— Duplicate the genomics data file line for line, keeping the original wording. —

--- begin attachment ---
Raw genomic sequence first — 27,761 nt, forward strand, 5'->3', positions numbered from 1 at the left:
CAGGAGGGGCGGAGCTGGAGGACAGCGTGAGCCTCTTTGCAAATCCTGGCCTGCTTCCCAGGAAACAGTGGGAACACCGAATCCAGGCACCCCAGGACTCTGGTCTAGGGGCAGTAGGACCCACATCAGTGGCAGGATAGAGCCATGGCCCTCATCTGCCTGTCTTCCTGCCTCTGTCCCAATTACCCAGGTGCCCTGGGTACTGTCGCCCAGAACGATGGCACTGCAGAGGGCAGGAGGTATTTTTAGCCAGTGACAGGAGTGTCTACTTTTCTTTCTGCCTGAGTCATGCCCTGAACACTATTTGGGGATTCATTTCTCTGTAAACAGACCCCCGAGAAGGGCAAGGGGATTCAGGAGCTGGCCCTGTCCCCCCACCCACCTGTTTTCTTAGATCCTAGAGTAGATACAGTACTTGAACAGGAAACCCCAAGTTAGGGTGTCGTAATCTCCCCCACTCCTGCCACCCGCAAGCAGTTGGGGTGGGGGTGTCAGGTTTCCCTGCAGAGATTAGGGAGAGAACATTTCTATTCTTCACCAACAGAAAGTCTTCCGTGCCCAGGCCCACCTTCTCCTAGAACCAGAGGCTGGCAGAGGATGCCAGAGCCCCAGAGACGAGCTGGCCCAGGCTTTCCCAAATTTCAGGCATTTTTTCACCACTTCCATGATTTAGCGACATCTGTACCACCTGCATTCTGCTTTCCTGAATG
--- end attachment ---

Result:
Raw genomic sequence first — 27,761 nt, forward strand, 5'->3', positions numbered from 1 at the left:
CAGGAGGGGCGGAGCTGGAGGACAGCGTGAGCCTCTTTGCAAATCCTGGCCTGCTTCCCAGGAAACAGTGGGAACACCGAATCCAGGCACCCCAGGACTCTGGTCTAGGGGCAGTAGGACCCACATCAGTGGCAGGATAGAGCCATGGCCCTCATCTGCCTGTCTTCCTGCCTCTGTCCCAATTACCCAGGTGCCCTGGGTACTGTCGCCCAGAACGATGGCACTGCAGAGGGCAGGAGGTATTTTTAGCCAGTGACAGGAGTGTCTACTTTTCTTTCTGCCTGAGTCATGCCCTGAACACTATTTGGGGATTCATTTCTCTGTAAACAGACCCCCGAGAAGGGCAAGGGGATTCAGGAGCTGGCCCTGTCCCCCCACCCACCTGTTTTCTTAGATCCTAGAGTAGATACAGTACTTGAACAGGAAACCCCAAGTTAGGGTGTCGTAATCTCCCCCACTCCTGCCACCCGCAAGCAGTTGGGGTGGGGGTGTCAGGTTTCCCTGCAGAGATTAGGGAGAGAACATTTCTATTCTTCACCAACAGAAAGTCTTCCGTGCCCAGGCCCACCTTCTCCTAGAACCAGAGGCTGGCAGAGGATGCCAGAGCCCCAGAGACGAGCTGGCCCAGGCTTTCCCAAATTTCAGGCATTTTTTCACCACTTCCATGATTTAGCGACATCTGTACCACCTGCATTCTGCTTTCCTGAATG